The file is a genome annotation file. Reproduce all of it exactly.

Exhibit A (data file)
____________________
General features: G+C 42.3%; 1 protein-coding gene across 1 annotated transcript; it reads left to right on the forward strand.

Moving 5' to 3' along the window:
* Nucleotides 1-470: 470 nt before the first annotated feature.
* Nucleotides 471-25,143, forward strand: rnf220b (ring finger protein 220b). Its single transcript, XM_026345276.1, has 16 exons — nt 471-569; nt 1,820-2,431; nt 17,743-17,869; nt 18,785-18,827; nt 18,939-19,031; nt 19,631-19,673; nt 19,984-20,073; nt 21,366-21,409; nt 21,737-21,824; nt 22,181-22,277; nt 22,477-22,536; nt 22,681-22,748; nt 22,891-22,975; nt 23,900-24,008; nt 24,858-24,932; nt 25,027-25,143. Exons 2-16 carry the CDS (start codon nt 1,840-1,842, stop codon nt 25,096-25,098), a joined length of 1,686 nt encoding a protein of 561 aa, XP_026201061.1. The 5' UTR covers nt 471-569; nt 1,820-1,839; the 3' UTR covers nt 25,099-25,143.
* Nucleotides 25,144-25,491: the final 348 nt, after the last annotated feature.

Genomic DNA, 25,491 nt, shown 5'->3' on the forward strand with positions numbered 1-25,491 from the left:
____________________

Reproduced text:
General features: G+C 42.3%; 1 protein-coding gene across 1 annotated transcript; it reads left to right on the forward strand.

Moving 5' to 3' along the window:
* Nucleotides 1-470: 470 nt before the first annotated feature.
* Nucleotides 471-25,143, forward strand: rnf220b (ring finger protein 220b). Its single transcript, XM_026345276.1, has 16 exons — nt 471-569; nt 1,820-2,431; nt 17,743-17,869; nt 18,785-18,827; nt 18,939-19,031; nt 19,631-19,673; nt 19,984-20,073; nt 21,366-21,409; nt 21,737-21,824; nt 22,181-22,277; nt 22,477-22,536; nt 22,681-22,748; nt 22,891-22,975; nt 23,900-24,008; nt 24,858-24,932; nt 25,027-25,143. Exons 2-16 carry the CDS (start codon nt 1,840-1,842, stop codon nt 25,096-25,098), a joined length of 1,686 nt encoding a protein of 561 aa, XP_026201061.1. The 5' UTR covers nt 471-569; nt 1,820-1,839; the 3' UTR covers nt 25,099-25,143.
* Nucleotides 25,144-25,491: the final 348 nt, after the last annotated feature.

Genomic DNA, 25,491 nt, shown 5'->3' on the forward strand with positions numbered 1-25,491 from the left: